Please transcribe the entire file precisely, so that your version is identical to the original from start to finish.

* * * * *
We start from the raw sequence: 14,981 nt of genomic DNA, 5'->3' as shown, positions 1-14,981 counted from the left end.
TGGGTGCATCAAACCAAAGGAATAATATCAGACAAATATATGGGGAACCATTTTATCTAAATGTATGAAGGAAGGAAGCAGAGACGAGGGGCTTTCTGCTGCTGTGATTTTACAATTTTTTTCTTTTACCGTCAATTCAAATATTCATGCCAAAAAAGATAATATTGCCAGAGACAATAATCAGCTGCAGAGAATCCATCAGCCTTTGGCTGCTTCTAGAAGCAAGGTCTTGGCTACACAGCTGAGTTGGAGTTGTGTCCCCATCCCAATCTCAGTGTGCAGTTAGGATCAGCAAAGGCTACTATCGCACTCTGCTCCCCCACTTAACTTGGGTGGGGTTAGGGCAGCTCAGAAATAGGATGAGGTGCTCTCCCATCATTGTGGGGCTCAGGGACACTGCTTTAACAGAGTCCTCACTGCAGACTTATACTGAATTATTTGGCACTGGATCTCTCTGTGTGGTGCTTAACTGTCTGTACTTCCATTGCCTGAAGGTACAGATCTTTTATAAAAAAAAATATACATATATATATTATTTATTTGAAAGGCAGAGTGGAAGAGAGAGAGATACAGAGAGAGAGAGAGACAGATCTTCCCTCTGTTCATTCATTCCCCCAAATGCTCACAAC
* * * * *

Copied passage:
We start from the raw sequence: 14,981 nt of genomic DNA, 5'->3' as shown, positions 1-14,981 counted from the left end.
TGGGTGCATCAAACCAAAGGAATAATATCAGACAAATATATGGGGAACCATTTTATCTAAATGTATGAAGGAAGGAAGCAGAGACGAGGGGCTTTCTGCTGCTGTGATTTTACAATTTTTTTCTTTTACCGTCAATTCAAATATTCATGCCAAAAAAGATAATATTGCCAGAGACAATAATCAGCTGCAGAGAATCCATCAGCCTTTGGCTGCTTCTAGAAGCAAGGTCTTGGCTACACAGCTGAGTTGGAGTTGTGTCCCCATCCCAATCTCAGTGTGCAGTTAGGATCAGCAAAGGCTACTATCGCACTCTGCTCCCCCACTTAACTTGGGTGGGGTTAGGGCAGCTCAGAAATAGGATGAGGTGCTCTCCCATCATTGTGGGGCTCAGGGACACTGCTTTAACAGAGTCCTCACTGCAGACTTATACTGAATTATTTGGCACTGGATCTCTCTGTGTGGTGCTTAACTGTCTGTACTTCCATTGCCTGAAGGTACAGATCTTTTATAAAAAAAAATATACATATATATATTATTTATTTGAAAGGCAGAGTGGAAGAGAGAGAGATACAGAGAGAGAGAGAGACAGATCTTCCCTCTGTTCATTCATTCCCCCAAATGCTCACAAC